Carry the Dog
Everyone has a family history, some more damaging than others, that can shape our lives forever. In Stephanie Gangi’s 2016 debut The Next, the past haunts the present in ghostly form. And now, in her follow-up novel, the rambunctious and moving Carry the Dog, Gangi shows us how uncovering the truth to our past can push us to live better lives in the present.
The story revolves around Bea, a New York woman in her late 50s who is struggling to understand her family’s controversial past while writing a memoir about it. As a young girl, Bea was turned into a sex object when her mother, the famous photographer Miriam Marx, took risqué photos of her and her two twin brothers. These photographs, which became known as the Marx Nudes in the 60s, were controversial for good reason: They showed the children naked and entangled in one another, all posed by their mother.
As the novel begins, Bea is newly forced to think about her childhood, not only for her memoir, but because others have come into her life wanting the story. Dr. Violet Yeun from MoMa wants to exhibit Miriam’s work, showcasing her as a feminist ahead of her time and not some pornographer that the media made her out to be. There is also Bix, an LA movie producer looking to tell the story of the Marx Nudes with the help of Bea. It seems like everyone wants something from Bea and wants to make money off of her tormented life. Even her stepsister, who goes by the name of Echo, wants to refurbish an old song Bea once wrote for her rock star ex-husband, a song she never received credit for:
“I handed my songs to him. Then I lost momentum. I got distracted. I thought that meant I was untalented and unambiguous, plain lazy, but now, I think I see: I had always been told to stay still so I did.”
Bringing up the past has Bea not only questioning her mother’s intentions, but also her relationship with her brothers, one of whom may have abused her before dying at 16 in a fire, while the other left after their mother’s suicide. When Bea finally reunites with her surviving brother she is able to understand more of what happened to them as children, allowing her to finally start living her life and taking better care of herself in the process.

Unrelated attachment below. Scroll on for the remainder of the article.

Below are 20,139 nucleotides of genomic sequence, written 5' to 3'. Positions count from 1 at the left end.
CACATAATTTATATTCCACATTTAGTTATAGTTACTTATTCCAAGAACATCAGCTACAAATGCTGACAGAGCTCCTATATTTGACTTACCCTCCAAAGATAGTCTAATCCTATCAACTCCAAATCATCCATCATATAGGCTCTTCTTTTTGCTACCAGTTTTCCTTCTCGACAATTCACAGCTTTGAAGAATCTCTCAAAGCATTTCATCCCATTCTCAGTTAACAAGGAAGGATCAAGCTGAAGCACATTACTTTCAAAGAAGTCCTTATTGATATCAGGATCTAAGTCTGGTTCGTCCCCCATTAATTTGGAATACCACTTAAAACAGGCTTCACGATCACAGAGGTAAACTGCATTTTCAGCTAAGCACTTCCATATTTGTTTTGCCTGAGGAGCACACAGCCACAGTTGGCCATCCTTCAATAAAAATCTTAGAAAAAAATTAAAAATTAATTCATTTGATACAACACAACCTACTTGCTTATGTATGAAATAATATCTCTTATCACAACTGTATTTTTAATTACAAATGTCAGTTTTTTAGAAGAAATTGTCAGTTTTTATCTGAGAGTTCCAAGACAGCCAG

Despite these moments of darkness—abuse, heartache, male dominance, betrayal—Gangi’s story is wildly compelling and hard to put down. I gobbled this book up within a weekend, unable to stop until I got to the end, which I’ll simply say, is equally satisfying. Gangi narrates all this with a light tone that is often humorous and, frankly, very entertaining; her characters are ruthless and utterly relatable every step of the way.
It is true that it’s a sad and lonely life for Bea, and she carries so much psychic baggage that many of those around her are not aware of. The torment of her childhood is partly to blame, yes, but she’s also had a cancer scare and three failed pregnancies. Bea, however, is resilient and we see that as she continues to march on despite all the tragedy she encounters, both as a child and as an adult. Bea is truly a character a reader falls in love with. Throughout the book, we see her grapple with aging, which is no easy feat for women in many ways; but she does so in a way that is endearing, mocking the negative way society looks at us as we age:
“I try to relax my face. I try to look not needy, not old, not angry as I make my way through the dense thicket of youth and beauty. I am the storybook hag, the witch, the crone, terrorizing the enchanted wood. I’ve probably sprouted a wart, or at the very least some fresh hair on my chin.”
Bea is continuously stunned by her aging appearance in the mirror and is self-conscious about wearing the right age-appropriate apparel. She is also at times deflated by the men who seek out younger women, especially such men as her ex. These things that are hard for any woman over the age of 35 to deal with; however, Gangi shows us believably how Bea deals with the aging process with wit, intelligence, humor, and a feistiness that never grows old.